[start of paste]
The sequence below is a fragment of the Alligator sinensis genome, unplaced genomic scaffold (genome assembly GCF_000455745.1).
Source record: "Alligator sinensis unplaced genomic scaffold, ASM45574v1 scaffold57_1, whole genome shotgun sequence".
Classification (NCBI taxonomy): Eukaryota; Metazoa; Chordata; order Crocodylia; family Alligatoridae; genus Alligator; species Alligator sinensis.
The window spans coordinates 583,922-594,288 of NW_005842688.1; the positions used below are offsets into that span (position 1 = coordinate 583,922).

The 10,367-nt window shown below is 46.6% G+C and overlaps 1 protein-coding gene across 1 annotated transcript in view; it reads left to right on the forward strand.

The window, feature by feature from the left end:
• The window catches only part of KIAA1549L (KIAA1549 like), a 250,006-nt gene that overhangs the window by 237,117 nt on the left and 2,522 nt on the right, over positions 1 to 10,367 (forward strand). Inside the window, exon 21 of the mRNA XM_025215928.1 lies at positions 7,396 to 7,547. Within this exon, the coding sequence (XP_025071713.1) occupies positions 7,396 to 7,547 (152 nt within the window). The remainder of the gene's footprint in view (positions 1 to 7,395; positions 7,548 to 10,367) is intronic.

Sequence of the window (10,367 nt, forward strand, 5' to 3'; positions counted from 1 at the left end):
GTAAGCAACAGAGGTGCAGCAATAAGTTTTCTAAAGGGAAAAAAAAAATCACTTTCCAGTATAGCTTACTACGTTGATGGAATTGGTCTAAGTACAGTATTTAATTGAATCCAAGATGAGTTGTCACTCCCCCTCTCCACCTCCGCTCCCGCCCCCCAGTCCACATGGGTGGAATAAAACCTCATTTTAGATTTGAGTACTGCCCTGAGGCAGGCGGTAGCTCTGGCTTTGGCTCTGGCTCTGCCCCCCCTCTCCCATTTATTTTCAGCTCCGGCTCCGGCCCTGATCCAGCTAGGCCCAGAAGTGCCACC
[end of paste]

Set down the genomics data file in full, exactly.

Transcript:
The sequence below is a fragment of the Alligator sinensis genome, unplaced genomic scaffold (genome assembly GCF_000455745.1).
Source record: "Alligator sinensis unplaced genomic scaffold, ASM45574v1 scaffold57_1, whole genome shotgun sequence".
Classification (NCBI taxonomy): Eukaryota; Metazoa; Chordata; order Crocodylia; family Alligatoridae; genus Alligator; species Alligator sinensis.
The window spans coordinates 583,922-594,288 of NW_005842688.1; the positions used below are offsets into that span (position 1 = coordinate 583,922).

The 10,367-nt window shown below is 46.6% G+C and overlaps 1 protein-coding gene across 1 annotated transcript in view; it reads left to right on the forward strand.

The window, feature by feature from the left end:
• The window catches only part of KIAA1549L (KIAA1549 like), a 250,006-nt gene that overhangs the window by 237,117 nt on the left and 2,522 nt on the right, over positions 1 to 10,367 (forward strand). Inside the window, exon 21 of the mRNA XM_025215928.1 lies at positions 7,396 to 7,547. Within this exon, the coding sequence (XP_025071713.1) occupies positions 7,396 to 7,547 (152 nt within the window). The remainder of the gene's footprint in view (positions 1 to 7,395; positions 7,548 to 10,367) is intronic.

Sequence of the window (10,367 nt, forward strand, 5' to 3'; positions counted from 1 at the left end):
GTAAGCAACAGAGGTGCAGCAATAAGTTTTCTAAAGGGAAAAAAAAAATCACTTTCCAGTATAGCTTACTACGTTGATGGAATTGGTCTAAGTACAGTATTTAATTGAATCCAAGATGAGTTGTCACTCCCCCTCTCCACCTCCGCTCCCGCCCCCCAGTCCACATGGGTGGAATAAAACCTCATTTTAGATTTGAGTACTGCCCTGAGGCAGGCGGTAGCTCTGGCTTTGGCTCTGGCTCTGCCCCCCCTCTCCCATTTATTTTCAGCTCCGGCTCCGGCCCTGATCCAGCTAGGCCCAGAAGTGCCACC